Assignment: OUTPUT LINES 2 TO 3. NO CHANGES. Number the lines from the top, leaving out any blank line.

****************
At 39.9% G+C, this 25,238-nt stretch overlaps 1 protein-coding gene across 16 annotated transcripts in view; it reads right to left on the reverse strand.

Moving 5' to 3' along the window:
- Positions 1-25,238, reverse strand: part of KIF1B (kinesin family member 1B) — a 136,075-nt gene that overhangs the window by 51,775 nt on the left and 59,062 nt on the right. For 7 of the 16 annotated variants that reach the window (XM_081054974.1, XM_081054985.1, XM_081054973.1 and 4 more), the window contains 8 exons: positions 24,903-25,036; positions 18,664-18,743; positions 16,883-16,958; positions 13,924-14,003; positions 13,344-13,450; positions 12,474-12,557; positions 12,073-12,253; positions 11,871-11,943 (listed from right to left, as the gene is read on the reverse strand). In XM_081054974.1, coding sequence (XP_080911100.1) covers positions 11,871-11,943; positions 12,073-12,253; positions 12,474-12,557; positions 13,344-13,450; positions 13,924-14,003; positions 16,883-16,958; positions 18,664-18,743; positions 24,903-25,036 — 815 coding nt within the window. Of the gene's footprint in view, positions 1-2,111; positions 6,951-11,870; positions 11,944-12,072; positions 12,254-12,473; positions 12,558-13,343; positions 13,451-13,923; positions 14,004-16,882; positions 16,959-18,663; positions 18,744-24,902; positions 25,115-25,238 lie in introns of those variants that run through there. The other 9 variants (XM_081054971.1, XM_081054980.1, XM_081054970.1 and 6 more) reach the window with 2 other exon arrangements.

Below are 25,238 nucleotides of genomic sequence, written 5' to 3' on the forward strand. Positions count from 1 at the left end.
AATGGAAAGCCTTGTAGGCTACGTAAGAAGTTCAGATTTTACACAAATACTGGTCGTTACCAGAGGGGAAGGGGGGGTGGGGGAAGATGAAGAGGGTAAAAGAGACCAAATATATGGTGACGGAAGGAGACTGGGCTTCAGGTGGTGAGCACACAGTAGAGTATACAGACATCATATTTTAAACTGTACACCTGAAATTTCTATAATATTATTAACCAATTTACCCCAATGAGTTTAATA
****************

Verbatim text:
Moving 5' to 3' along the window:
- Positions 1-25,238, reverse strand: part of KIF1B (kinesin family member 1B) — a 136,075-nt gene that overhangs the window by 51,775 nt on the left and 59,062 nt on the right. For 7 of the 16 annotated variants that reach the window (XM_081054974.1, XM_081054985.1, XM_081054973.1 and 4 more), the window contains 8 exons: positions 24,903-25,036; positions 18,664-18,743; positions 16,883-16,958; positions 13,924-14,003; positions 13,344-13,450; positions 12,474-12,557; positions 12,073-12,253; positions 11,871-11,943 (listed from right to left, as the gene is read on the reverse strand). In XM_081054974.1, coding sequence (XP_080911100.1) covers positions 11,871-11,943; positions 12,073-12,253; positions 12,474-12,557; positions 13,344-13,450; positions 13,924-14,003; positions 16,883-16,958; positions 18,664-18,743; positions 24,903-25,036 — 815 coding nt within the window. Of the gene's footprint in view, positions 1-2,111; positions 6,951-11,870; positions 11,944-12,072; positions 12,254-12,473; positions 12,558-13,343; positions 13,451-13,923; positions 14,004-16,882; positions 16,959-18,663; positions 18,744-24,902; positions 25,115-25,238 lie in introns of those variants that run through there. The other 9 variants (XM_081054971.1, XM_081054980.1, XM_081054970.1 and 6 more) reach the window with 2 other exon arrangements.